RISCA Proposal

Mark and I are meeting with Todd Trebour from RISCA this afternoon for a final check on our RISCA application before we submit it. I think we’re in good shape, but I guess I’m biased as well! It feels good to have all the boxes filled and necessary documents linked. Completing the grant application also means further grant applications will not be nearly as scary. Yes, it can be a bit daunting, but really it’s a piece-by-piece process that requires a good plan, diligence, and good communication.

We have one more grant application to send off to the Rhode Island Office of Veterans Services next week. Much of that work has been done in this RISCA application. Then I get to plan an awesome online class! I’m so excited to really dig into this. I’m going to have a lot of fun putting it together. It’s definitely not going to be just a Zoom call. I’m going to build a Google Site for the class, record videos, and have short story writing “drills”. I think the vets in this class will respond to activities like the drills especially well.

Fun fun. First off, let’s get this RISCA grant application out the door!

Holy Coronavirus!

Well then. Here we are at the beginning of April 2020. The world has been completely upended by COVID-19. I have a feeling we’re in store for more. I’ve had to make some decisions regarding the PCVI Summer Writing Series. I’m switching it to an online program. Unfortunately, I’m cutting out the co-working at What Cheer and the Frequency Writers workshop in this proposal. There is just too much uncertainty as to what will be feasible in the coming months due to quarantines and whatnot. I’ll pursue the objectives of integrating vets into the broader RI writing scene later on once things calm down.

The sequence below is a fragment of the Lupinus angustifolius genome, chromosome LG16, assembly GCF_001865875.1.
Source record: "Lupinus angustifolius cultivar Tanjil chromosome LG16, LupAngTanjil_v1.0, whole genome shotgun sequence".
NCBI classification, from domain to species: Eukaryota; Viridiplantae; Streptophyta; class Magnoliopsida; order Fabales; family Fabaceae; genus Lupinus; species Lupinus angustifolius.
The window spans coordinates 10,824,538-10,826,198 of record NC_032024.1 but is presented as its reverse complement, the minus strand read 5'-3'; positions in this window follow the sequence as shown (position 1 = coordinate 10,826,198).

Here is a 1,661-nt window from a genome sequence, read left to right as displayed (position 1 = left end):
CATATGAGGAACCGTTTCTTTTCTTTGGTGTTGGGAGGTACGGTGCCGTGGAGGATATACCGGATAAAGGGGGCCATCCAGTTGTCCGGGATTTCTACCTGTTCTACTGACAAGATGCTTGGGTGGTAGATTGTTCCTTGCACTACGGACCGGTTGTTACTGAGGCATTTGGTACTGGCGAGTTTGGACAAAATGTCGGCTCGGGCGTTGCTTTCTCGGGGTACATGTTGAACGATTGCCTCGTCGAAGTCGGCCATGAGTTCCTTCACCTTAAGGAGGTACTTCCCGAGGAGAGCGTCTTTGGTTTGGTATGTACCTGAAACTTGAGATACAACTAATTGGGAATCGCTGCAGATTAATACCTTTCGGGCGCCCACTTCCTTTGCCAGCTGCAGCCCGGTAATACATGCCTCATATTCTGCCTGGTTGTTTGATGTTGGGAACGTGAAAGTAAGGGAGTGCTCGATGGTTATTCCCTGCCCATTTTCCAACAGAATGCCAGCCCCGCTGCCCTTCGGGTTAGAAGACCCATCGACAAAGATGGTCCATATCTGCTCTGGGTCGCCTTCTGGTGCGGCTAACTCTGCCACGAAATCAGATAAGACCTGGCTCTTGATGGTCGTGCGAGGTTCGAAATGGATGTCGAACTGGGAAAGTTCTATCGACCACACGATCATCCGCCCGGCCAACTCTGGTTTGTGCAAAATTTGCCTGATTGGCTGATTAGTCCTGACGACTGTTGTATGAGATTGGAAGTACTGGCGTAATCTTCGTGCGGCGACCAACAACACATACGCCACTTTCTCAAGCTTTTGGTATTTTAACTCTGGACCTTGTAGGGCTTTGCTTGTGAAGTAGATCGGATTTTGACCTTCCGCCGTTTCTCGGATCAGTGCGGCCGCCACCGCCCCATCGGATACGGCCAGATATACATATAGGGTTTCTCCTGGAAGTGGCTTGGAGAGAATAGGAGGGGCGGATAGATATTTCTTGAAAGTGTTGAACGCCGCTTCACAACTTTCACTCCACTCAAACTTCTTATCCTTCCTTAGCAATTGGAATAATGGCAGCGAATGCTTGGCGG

This isn’t necessarily bad news. It means the scope of the program has been tightened. We get to focus more on writing stories. I taught an online PCVI creative writing class last night. It’s crazy, I think the current PCVI cohort might even be stronger online! Seeing how well the class has transitioned into distance learning has been encouraging. I told the students today, as long as I’m drawing breath on July 1st, I will run the summer writing class. Regardless of what happens with grants or if Godzilla is attacking the freaking city, I’ll make the class happen.

PCVI Summer Writing Series Progress

It’s grant writing time! This isn’t my favorite part. I can plan programs and instruction all day. I actually really enjoy that stuff. Chunking away at a grant proposal doesn’t feel as natural to me. I’ve had decent success at it in the past with Endless Beautiful. Carolyn and I put together a few proposals two years ago and we were awarded grants for both of those. There’s an added layer of complexity (several actually) for the PCVI Summer Writing Series grant. Everything was in-house for EB. This grant involves fiscal sponsors, radio campaigns, space arrangements, and a bunch of other stuff. I guess one advantage is I’ve designed the program from the bottom up. That means I have the answers to most of the questions on the application. I suppose this is a step in becoming a big boy and developing bigger programs. I really have to credit the URI Masters of Adult Education program for giving me the tools to confidently move forward with a complex project like this one.